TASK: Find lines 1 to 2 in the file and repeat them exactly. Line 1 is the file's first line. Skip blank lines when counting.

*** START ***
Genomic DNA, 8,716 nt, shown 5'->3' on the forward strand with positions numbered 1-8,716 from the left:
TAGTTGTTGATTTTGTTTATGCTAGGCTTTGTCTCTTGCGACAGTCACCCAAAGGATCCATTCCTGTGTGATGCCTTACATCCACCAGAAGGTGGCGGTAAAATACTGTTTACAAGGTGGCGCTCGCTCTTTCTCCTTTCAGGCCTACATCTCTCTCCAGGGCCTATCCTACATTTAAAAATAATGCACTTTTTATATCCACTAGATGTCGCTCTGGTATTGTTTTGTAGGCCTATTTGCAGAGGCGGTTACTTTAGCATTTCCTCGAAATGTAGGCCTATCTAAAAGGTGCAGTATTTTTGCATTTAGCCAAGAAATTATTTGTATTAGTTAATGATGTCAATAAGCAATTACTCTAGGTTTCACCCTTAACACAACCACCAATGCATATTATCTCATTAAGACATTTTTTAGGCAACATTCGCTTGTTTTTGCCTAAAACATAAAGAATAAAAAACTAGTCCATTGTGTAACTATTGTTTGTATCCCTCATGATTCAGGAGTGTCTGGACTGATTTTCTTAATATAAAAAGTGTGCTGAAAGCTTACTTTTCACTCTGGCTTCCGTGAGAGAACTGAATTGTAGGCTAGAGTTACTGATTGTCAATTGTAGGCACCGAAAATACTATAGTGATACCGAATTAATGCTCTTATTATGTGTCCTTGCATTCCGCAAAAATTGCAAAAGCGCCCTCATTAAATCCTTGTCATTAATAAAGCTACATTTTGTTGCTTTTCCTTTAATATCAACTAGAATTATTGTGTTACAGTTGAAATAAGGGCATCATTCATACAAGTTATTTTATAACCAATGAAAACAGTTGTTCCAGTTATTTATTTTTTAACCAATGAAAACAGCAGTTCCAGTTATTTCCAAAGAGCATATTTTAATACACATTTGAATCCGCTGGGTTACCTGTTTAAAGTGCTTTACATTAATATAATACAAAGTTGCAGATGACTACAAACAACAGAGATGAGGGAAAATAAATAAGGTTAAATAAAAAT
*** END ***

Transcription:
Genomic DNA, 8,716 nt, shown 5'->3' on the forward strand with positions numbered 1-8,716 from the left:
TAGTTGTTGATTTTGTTTATGCTAGGCTTTGTCTCTTGCGACAGTCACCCAAAGGATCCATTCCTGTGTGATGCCTTACATCCACCAGAAGGTGGCGGTAAAATACTGTTTACAAGGTGGCGCTCGCTCTTTCTCCTTTCAGGCCTACATCTCTCTCCAGGGCCTATCCTACATTTAAAAATAATGCACTTTTTATATCCACTAGATGTCGCTCTGGTATTGTTTTGTAGGCCTATTTGCAGAGGCGGTTACTTTAGCATTTCCTCGAAATGTAGGCCTATCTAAAAGGTGCAGTATTTTTGCATTTAGCCAAGAAATTATTTGTATTAGTTAATGATGTCAATAAGCAATTACTCTAGGTTTCACCCTTAACACAACCACCAATGCATATTATCTCATTAAGACATTTTTTAGGCAACATTCGCTTGTTTTTGCCTAAAACATAAAGAATAAAAAACTAGTCCATTGTGTAACTATTGTTTGTATCCCTCATGATTCAGGAGTGTCTGGACTGATTTTCTTAATATAAAAAGTGTGCTGAAAGCTTACTTTTCACTCTGGCTTCCGTGAGAGAACTGAATTGTAGGCTAGAGTTACTGATTGTCAATTGTAGGCACCGAAAATACTATAGTGATACCGAATTAATGCTCTTATTATGTGTCCTTGCATTCCGCAAAAATTGCAAAAGCGCCCTCATTAAATCCTTGTCATTAATAAAGCTACATTTTGTTGCTTTTCCTTTAATATCAACTAGAATTATTGTGTTACAGTTGAAATAAGGGCATCATTCATACAAGTTATTTTATAACCAATGAAAACAGTTGTTCCAGTTATTTATTTTTTAACCAATGAAAACAGCAGTTCCAGTTATTTCCAAAGAGCATATTTTAATACACATTTGAATCCGCTGGGTTACCTGTTTAAAGTGCTTTACATTAATATAATACAAAGTTGCAGATGACTACAAACAACAGAGATGAGGGAAAATAAATAAGGTTAAATAAAAAT